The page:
Saturday, August 13, 2011
The Perfect Summer Lunch and Memories of Grandpa
It's a lovely Saturday afternoon. The sun is shining, but the temperature is a mild 82º right now. It's nothing at all like the extended heat wave we have experienced here in the Midwest in recent weeks. There is also a nice little breeze which I welcomed while I was mowing my lawn earlier. They say we might get rain later, and we can certainly use it.
It was about noon by the time I had finished mowing, so I was ready for a break and a bite of lunch. I was tired and didn't really want to do any cooking, but I was out of lunch meat and other "easy" stuff. I had a couple of nice tomatoes, some bacon, and a little bit of lettuce, though. Cooking bacon doesn't constitute REAL cooking, especially when you know you'll end up with the perfect summer lunch: a B.L.T. on toast.
I'm sure you've heard it said a thousand or more times, there's nothing like a freshly picked, ripe tomato. Of course if you're not a tomato lover, you wouldn't care one way or the other. But for those of us who do like them, the difference between freshly picked and "hot house" tomatoes, or those picked early and shipped to the stores is vast.
My grandfather, who was at one time a farmer, planted a huge garden every year and kept it looking pristine. He was always very proud to sit down to supper and announce that most of the food on the table was fresh from just outside his door.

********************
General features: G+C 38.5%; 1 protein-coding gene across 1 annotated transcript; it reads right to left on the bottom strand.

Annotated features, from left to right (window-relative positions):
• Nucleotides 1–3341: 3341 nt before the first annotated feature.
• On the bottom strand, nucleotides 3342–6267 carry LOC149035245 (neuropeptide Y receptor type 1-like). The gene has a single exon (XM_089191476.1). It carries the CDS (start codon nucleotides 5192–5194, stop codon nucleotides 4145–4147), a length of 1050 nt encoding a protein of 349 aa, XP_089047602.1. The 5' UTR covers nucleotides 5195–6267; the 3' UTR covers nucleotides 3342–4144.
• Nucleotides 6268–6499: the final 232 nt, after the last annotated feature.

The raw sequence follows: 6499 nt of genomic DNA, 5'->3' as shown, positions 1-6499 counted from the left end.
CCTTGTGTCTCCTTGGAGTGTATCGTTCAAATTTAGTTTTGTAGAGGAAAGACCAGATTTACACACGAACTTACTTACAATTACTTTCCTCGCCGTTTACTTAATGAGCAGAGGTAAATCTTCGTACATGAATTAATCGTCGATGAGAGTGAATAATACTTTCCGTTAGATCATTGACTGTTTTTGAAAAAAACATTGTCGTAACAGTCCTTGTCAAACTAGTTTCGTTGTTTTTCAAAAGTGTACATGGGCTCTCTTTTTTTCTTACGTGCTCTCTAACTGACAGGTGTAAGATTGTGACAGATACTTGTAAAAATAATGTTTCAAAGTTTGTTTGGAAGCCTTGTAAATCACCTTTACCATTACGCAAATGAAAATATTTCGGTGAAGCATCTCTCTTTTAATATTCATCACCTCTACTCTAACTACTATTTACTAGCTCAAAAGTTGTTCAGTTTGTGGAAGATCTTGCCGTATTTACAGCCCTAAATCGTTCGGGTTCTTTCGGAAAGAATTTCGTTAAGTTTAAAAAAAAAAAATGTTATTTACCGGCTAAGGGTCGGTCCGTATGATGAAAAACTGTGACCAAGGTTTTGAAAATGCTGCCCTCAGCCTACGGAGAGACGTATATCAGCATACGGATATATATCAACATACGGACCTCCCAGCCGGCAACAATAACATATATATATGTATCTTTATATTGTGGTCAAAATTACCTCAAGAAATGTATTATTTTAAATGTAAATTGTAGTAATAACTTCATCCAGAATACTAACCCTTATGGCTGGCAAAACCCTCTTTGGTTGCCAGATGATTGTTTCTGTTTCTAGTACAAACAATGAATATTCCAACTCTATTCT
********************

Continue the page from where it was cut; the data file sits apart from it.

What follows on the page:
After I moved to Edwardsville and into a rental house with a yard big enough for a garden, Grandpa encouraged me to plant tomatoes. So early in the Spring that year, I bought a package of "Big Boy" tomato seeds and planted them in a flat. I kept the flat inside and in front of a south facing window so it would get plenty of sunshine. My ultimate goal was to do the transplanting outside after the risk of frost had passed. Not long after I planted the seeds and the little sprouts were just emerging from the soil, my grandparents came for a visit. Grandpa spied my miniature garden, "What do you have growing in that flat?" I reminded him that he had suggested I plant tomatoes, so that's what I'd done. "Well, I didn't mean from seed. I meant you should buy a couple of tomato plants and set them out later. You'll never get anything out of those spindly little things. Wait'll next month and go get yourself a few good sized plants." Well thank you very much, Grandpa! The gauntlet had been thrown. I kept my scrawny little seedlings. As they began to get bigger, I thinned them and chose the best of the lot to set in the ground after Easter (one of Grandpa's rules of thumb). A few months later, I took a picture of my son holding a big bowl of beautiful, ripe tomatoes fresh from my garden. I proudly showed the photo to my Grandfather and reminded him of those hopeless little seedlings. He smiled, "Well I'll be." I could tell he was proud too. While I couldn't for the life of me find that photo of my son and those tomatoes, maybe you won't mind the substitute above. It's a peck of tomatoes I had picked from our garden on another summer's day a few years later.
What's better than the perfect summer lunch and all those juicy tomatoes? The memory of my Grandpa, his encouragement, and that little moment in time that I hope never to forget.
Here's to you, Grandpa!